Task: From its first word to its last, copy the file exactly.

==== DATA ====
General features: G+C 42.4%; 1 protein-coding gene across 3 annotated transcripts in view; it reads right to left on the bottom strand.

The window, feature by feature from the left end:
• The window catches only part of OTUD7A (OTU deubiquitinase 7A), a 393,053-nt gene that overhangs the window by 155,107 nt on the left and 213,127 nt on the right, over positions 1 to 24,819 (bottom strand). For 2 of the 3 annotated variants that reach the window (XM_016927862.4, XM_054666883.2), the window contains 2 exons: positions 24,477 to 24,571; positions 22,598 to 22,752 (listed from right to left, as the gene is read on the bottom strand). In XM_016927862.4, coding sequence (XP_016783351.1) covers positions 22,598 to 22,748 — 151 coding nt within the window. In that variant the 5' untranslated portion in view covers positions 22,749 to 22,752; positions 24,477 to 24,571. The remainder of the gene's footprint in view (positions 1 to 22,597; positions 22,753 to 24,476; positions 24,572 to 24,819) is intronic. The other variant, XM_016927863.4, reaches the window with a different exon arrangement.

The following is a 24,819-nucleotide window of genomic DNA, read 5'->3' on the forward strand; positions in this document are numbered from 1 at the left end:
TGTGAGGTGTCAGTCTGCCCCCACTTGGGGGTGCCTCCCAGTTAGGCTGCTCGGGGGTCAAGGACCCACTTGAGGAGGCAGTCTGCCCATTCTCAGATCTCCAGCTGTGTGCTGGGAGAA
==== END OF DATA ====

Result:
General features: G+C 42.4%; 1 protein-coding gene across 3 annotated transcripts in view; it reads right to left on the bottom strand.

The window, feature by feature from the left end:
• The window catches only part of OTUD7A (OTU deubiquitinase 7A), a 393,053-nt gene that overhangs the window by 155,107 nt on the left and 213,127 nt on the right, over positions 1 to 24,819 (bottom strand). For 2 of the 3 annotated variants that reach the window (XM_016927862.4, XM_054666883.2), the window contains 2 exons: positions 24,477 to 24,571; positions 22,598 to 22,752 (listed from right to left, as the gene is read on the bottom strand). In XM_016927862.4, coding sequence (XP_016783351.1) covers positions 22,598 to 22,748 — 151 coding nt within the window. In that variant the 5' untranslated portion in view covers positions 22,749 to 22,752; positions 24,477 to 24,571. The remainder of the gene's footprint in view (positions 1 to 22,597; positions 22,753 to 24,476; positions 24,572 to 24,819) is intronic. The other variant, XM_016927863.4, reaches the window with a different exon arrangement.

The following is a 24,819-nucleotide window of genomic DNA, read 5'->3' on the forward strand; positions in this document are numbered from 1 at the left end:
TGTGAGGTGTCAGTCTGCCCCCACTTGGGGGTGCCTCCCAGTTAGGCTGCTCGGGGGTCAAGGACCCACTTGAGGAGGCAGTCTGCCCATTCTCAGATCTCCAGCTGTGTGCTGGGAGAA